Karsh_Salk_Jonas_1956_02_10.jpgWe were able to locate this image of Jonas Salk. The client originally requesting it had found it on Wikipedia, regrettably marked as being in the public domain. Wikipedia decided to take the image down even though I would have liked them to just make sure it was properly attributed and keep it on the Jonas Salk page. One of Dr. Salk's sons got in touch; also a doctor, even he felt the injection shot was a little discomfiting.

Dr. Jonas Salk, 1956 © Yousuf Karsh


An inquiry came in from a museum requesting permission to use one of Karsh's portraits of Dr. Jonas Salk in display materials. No high-res scan exists of the one they want but this image from the same session demonstrates Salk in action - he discovered and developed the first polio vaccine.

Dr. Jonas Salk, 1956 © Yousuf Karsh


I missed the opening at Amador Gallery for Olaf Otto Becker because I was a meeting of the American Photo Archives Group, a trade organization with a great set of members; we meet to discuss the challenges of having a physical archive of photographs, negs, transparencies, contact prints and so on. But, from the dusty boxes-under-beds to a different theme entirely - Becker's  "Above Zero" project.  Risking life, limb and large-format camera, Becker photographs the incredible disappearing landscape of Greenland. I haven't seen the show yet so I can't comment on the prints but if what's on the web is anything to go by it'll be breath-taking.

River 3, Position 5, 2007 © Olaf Otto Becker

Ickes_Harold_1944.jpgI see that Harold M. Ickes is consulting New York Governor David Paterson - a man with about a 20% approval rating clearly needs the help. Harold M. Ickes was White House Deputy Chief of Staff for President Bill Clinton. His father, Harold L. Ickes, was Secretary of the Interior from 1933 to 1946 and served under FDR, implementing much of Roosevelt's 'New Deal'. This photograph was licensed for use in a new book by Ken Burns/Dayton Duncan; you can see a little teeny tiny slideshow of some pages at the Random House website.

Harold L. Ickes, 1944 © Yousuf Karsh


For me, the New York Times online seems to hide much of its engaging stuff behind its wordy old home page and I tend to not go there unless I'm looking for mainstream news items, forgetting they have so much great photography (I confess I haven't bought the paper version in years). This morning I discovered the "One in 8 Million" feature which is just gorgeous and lovely to use, and I've canceled my plans for the day so I can watch all the stories. These weekly slideshows are still images by Todd Heisler playing over personal accounts by New York characters and all those I've seen so far are winners, in particular Nancy Bunche: The Mayoral Maid as well as Maggie Nesciur: The Walker.

Maggie Nesciur by Todd Heisler / New York Times
| Permalink |


Nothing against Jim Marshall but how good it is to learn Andy Earl has a book of his Johnny Cash photos coming out and an exhibition with our mates at Snap Galleries in their new location in Central London, opening November 18th, 2009.

Johnny Cash, Telegraph © Andy Earl


"In Perfect Harmony: Music Legends and their Animals" is a fund-raising 2010 calendar benefiting Rational Animals, sponsored by Morrison Hotel Gallery and its photographers. The organization does lots of proactive work to protect animals and reduce euthanasia, and is widely respected. Patti Smith is my favourite as Ms June, but it's hard to resist Danny Clinch's Moby in a van with his dog and Bob Whitaker's John Lennon snuggling a Siamese. Indeed, it's worth buying just to have Sting in a pair of shorty-shorts in your kitchen for the whole of July (thanks to Lynn Goldsmith). Making it an even better deal is the photographer's account that accompanies each image.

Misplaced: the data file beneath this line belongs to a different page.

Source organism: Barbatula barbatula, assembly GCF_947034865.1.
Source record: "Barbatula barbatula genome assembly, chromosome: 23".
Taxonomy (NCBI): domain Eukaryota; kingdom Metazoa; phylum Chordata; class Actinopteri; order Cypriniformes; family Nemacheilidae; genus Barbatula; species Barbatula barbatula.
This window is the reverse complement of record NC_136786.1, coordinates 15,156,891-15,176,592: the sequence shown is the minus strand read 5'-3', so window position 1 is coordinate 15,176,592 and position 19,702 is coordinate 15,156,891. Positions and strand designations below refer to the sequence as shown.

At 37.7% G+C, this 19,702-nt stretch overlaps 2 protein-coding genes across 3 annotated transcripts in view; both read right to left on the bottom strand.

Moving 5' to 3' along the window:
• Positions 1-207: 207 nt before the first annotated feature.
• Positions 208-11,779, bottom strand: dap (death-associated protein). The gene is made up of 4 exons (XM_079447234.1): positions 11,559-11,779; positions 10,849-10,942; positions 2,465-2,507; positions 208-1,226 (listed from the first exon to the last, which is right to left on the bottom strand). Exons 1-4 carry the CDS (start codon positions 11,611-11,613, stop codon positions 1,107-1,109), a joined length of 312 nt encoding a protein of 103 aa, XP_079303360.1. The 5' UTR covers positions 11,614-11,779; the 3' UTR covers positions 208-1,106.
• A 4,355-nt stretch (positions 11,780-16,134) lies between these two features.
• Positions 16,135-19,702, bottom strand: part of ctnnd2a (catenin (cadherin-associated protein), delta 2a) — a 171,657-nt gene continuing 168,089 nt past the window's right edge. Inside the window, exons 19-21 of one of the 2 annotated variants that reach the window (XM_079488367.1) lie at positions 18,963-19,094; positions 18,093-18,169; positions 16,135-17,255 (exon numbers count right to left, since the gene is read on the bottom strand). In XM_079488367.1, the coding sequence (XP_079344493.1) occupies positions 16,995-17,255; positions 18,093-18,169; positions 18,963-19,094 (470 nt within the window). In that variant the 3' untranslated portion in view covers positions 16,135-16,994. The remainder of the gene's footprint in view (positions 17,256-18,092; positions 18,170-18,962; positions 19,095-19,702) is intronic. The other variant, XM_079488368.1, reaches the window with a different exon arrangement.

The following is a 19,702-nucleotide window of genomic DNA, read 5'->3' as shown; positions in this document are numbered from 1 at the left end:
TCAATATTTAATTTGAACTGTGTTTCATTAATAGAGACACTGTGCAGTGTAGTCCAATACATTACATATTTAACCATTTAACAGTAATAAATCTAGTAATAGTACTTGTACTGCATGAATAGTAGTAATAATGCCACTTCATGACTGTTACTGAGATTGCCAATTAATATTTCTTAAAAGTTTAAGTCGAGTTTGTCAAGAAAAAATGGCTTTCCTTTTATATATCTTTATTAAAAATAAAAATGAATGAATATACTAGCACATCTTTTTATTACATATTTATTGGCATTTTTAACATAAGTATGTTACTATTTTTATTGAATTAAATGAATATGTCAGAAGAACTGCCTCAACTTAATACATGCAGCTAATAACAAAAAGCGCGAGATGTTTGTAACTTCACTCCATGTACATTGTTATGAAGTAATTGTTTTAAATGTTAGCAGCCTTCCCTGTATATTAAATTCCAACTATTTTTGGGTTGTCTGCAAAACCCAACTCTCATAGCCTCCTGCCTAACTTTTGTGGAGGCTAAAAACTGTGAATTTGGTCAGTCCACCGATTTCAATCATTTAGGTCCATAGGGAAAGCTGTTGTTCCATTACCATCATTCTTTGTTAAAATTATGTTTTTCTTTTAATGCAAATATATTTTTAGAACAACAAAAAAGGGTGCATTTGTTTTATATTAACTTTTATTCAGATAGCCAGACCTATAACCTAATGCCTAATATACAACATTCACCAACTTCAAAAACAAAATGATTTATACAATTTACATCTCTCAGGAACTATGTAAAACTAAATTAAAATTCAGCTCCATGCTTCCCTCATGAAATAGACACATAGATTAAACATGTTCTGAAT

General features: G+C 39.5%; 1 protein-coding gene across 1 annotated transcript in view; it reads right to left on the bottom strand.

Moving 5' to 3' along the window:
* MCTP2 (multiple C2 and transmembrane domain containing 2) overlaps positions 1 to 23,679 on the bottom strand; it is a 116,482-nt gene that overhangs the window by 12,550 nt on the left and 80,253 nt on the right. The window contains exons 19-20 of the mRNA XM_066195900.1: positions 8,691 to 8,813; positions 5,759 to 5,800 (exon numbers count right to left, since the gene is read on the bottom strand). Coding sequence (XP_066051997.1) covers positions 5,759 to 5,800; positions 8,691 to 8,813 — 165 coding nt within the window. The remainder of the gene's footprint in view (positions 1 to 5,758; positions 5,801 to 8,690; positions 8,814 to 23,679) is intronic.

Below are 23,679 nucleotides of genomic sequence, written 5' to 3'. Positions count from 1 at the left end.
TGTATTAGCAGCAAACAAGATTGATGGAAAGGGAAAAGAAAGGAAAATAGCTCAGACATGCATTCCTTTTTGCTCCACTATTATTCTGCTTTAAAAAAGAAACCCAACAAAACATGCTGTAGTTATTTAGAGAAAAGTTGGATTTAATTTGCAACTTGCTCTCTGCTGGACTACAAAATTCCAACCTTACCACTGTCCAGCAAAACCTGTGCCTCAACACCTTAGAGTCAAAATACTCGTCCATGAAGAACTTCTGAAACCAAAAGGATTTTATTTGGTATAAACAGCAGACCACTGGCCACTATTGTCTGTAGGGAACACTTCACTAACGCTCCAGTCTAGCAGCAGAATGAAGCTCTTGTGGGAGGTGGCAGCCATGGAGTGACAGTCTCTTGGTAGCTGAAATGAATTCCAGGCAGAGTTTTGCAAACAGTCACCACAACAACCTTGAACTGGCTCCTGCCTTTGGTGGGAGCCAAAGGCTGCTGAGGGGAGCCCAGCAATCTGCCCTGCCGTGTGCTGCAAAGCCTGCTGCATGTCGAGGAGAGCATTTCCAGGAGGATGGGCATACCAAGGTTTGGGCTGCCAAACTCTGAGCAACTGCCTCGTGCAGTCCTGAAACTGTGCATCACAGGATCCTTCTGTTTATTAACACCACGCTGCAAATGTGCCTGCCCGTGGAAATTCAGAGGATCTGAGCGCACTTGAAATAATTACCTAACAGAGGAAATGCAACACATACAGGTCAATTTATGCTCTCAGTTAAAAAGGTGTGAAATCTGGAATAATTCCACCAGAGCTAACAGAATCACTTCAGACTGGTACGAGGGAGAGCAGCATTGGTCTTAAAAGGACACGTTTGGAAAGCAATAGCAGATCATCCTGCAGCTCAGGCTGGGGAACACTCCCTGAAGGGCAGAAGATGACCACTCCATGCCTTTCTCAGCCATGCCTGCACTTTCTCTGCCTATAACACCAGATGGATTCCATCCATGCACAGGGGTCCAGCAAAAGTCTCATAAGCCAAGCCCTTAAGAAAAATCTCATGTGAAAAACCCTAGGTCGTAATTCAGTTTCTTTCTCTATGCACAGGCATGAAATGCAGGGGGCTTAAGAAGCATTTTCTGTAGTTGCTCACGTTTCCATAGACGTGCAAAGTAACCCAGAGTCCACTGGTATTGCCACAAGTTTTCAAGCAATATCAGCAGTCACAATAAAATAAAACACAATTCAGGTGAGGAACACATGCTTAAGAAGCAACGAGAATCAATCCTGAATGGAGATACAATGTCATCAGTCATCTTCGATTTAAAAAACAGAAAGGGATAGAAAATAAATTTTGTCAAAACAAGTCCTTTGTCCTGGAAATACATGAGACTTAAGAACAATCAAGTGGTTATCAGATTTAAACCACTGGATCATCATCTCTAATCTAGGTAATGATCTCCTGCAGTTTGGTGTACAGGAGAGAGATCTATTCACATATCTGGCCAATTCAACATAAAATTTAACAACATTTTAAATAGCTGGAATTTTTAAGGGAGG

Patti Smith, 1974 © Frank Stefanko
| Permalink |


Catherine Chalmers makes gorgeous photographs of things that make us squeamish. In "American Cockroach" she shows us the hideous creature that seems universally to repel humans (I think she gets them back in "Executions"). Close-up images of bugs eating in "Food Chain" simply demonstrate what naturally goes on around us all the time but somehow we find it disgusting. There are other fascinating projects and she also shoots video - "Safari" is absolutely worth 7 minutes of your time, not least of all to see the stick insects trying to cope in the rain. Catherine is off to Costa Rica to record leaf cutter ants for a month, I'll hope to show something of them down the road.

Frog Eating a Praying Mantis © Catherine Chalmers


Eric Ogden donated a print of this portrait of Penelope Cruz for the Aperture Foundation's annual fund-raiser yesterday. Eric is a sweet and unassuming guy whose filmic photography is simply gorgeous. He was recently selected as one of only eleven photographers to be part of USA Network's "Character Project". This blog does his work no justice so I suggest a visit to his sexy website.

Penelope Cruz © Eric Ogden


The British Library in London has opened 'Points of View: Capturing the 19th Century in Photographs'. There's blurb and an 'online exhibition' but the Library's website is only an almost for me; they're trying, there's a blog for comments and all, but as usual I'd like to see some photos. Big photos. I don't want to have to click an image 4 times before it's larger than a postage stamp nor use 'zoomify', a feature that lets you scroll so that the image disappears entirely from your screen. Really though, this is all just an excuse for me to publish the Fox Talbot from my personal collection.

The Boulevard, Paris, 1843 by William Henry Fox Talbot

Recent Entries